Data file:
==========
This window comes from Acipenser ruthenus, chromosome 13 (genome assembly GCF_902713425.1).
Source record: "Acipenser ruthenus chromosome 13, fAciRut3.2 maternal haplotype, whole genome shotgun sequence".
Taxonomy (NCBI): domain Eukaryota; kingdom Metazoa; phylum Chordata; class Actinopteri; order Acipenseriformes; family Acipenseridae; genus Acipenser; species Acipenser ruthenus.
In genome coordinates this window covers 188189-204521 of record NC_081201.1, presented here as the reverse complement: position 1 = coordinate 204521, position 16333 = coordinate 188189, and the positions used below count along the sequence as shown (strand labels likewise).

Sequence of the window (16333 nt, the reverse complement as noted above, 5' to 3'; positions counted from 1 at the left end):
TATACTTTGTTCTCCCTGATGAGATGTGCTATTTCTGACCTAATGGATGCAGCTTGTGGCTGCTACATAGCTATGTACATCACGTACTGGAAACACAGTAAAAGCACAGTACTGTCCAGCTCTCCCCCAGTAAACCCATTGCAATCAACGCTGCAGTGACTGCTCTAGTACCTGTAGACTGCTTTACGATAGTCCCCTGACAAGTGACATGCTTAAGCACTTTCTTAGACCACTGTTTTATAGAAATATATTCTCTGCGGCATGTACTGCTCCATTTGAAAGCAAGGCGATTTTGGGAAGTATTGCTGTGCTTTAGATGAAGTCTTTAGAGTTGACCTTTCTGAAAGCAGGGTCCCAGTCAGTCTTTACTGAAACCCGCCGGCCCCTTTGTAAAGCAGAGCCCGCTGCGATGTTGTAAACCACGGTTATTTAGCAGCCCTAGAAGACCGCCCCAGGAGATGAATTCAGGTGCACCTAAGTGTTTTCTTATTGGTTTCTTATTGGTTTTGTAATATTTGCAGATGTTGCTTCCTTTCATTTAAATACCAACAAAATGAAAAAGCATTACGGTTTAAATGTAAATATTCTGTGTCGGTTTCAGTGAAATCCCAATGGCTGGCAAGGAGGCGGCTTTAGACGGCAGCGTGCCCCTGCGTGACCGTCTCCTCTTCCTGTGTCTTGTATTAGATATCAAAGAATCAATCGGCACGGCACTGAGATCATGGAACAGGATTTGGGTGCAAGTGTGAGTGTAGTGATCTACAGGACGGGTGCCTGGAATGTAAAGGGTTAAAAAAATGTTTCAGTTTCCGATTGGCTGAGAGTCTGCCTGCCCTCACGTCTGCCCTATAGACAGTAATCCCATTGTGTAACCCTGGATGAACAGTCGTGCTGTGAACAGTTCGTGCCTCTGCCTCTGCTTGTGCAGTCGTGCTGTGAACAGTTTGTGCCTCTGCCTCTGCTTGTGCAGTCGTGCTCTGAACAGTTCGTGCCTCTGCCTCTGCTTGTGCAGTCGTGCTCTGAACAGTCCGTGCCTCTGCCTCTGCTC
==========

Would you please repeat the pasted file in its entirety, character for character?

This window comes from Acipenser ruthenus, chromosome 13 (genome assembly GCF_902713425.1).
Source record: "Acipenser ruthenus chromosome 13, fAciRut3.2 maternal haplotype, whole genome shotgun sequence".
Taxonomy (NCBI): domain Eukaryota; kingdom Metazoa; phylum Chordata; class Actinopteri; order Acipenseriformes; family Acipenseridae; genus Acipenser; species Acipenser ruthenus.
In genome coordinates this window covers 188189-204521 of record NC_081201.1, presented here as the reverse complement: position 1 = coordinate 204521, position 16333 = coordinate 188189, and the positions used below count along the sequence as shown (strand labels likewise).

Sequence of the window (16333 nt, the reverse complement as noted above, 5' to 3'; positions counted from 1 at the left end):
TATACTTTGTTCTCCCTGATGAGATGTGCTATTTCTGACCTAATGGATGCAGCTTGTGGCTGCTACATAGCTATGTACATCACGTACTGGAAACACAGTAAAAGCACAGTACTGTCCAGCTCTCCCCCAGTAAACCCATTGCAATCAACGCTGCAGTGACTGCTCTAGTACCTGTAGACTGCTTTACGATAGTCCCCTGACAAGTGACATGCTTAAGCACTTTCTTAGACCACTGTTTTATAGAAATATATTCTCTGCGGCATGTACTGCTCCATTTGAAAGCAAGGCGATTTTGGGAAGTATTGCTGTGCTTTAGATGAAGTCTTTAGAGTTGACCTTTCTGAAAGCAGGGTCCCAGTCAGTCTTTACTGAAACCCGCCGGCCCCTTTGTAAAGCAGAGCCCGCTGCGATGTTGTAAACCACGGTTATTTAGCAGCCCTAGAAGACCGCCCCAGGAGATGAATTCAGGTGCACCTAAGTGTTTTCTTATTGGTTTCTTATTGGTTTTGTAATATTTGCAGATGTTGCTTCCTTTCATTTAAATACCAACAAAATGAAAAAGCATTACGGTTTAAATGTAAATATTCTGTGTCGGTTTCAGTGAAATCCCAATGGCTGGCAAGGAGGCGGCTTTAGACGGCAGCGTGCCCCTGCGTGACCGTCTCCTCTTCCTGTGTCTTGTATTAGATATCAAAGAATCAATCGGCACGGCACTGAGATCATGGAACAGGATTTGGGTGCAAGTGTGAGTGTAGTGATCTACAGGACGGGTGCCTGGAATGTAAAGGGTTAAAAAAATGTTTCAGTTTCCGATTGGCTGAGAGTCTGCCTGCCCTCACGTCTGCCCTATAGACAGTAATCCCATTGTGTAACCCTGGATGAACAGTCGTGCTGTGAACAGTTCGTGCCTCTGCCTCTGCTTGTGCAGTCGTGCTGTGAACAGTTTGTGCCTCTGCCTCTGCTTGTGCAGTCGTGCTCTGAACAGTTCGTGCCTCTGCCTCTGCTTGTGCAGTCGTGCTCTGAACAGTCCGTGCCTCTGCCTCTGCTC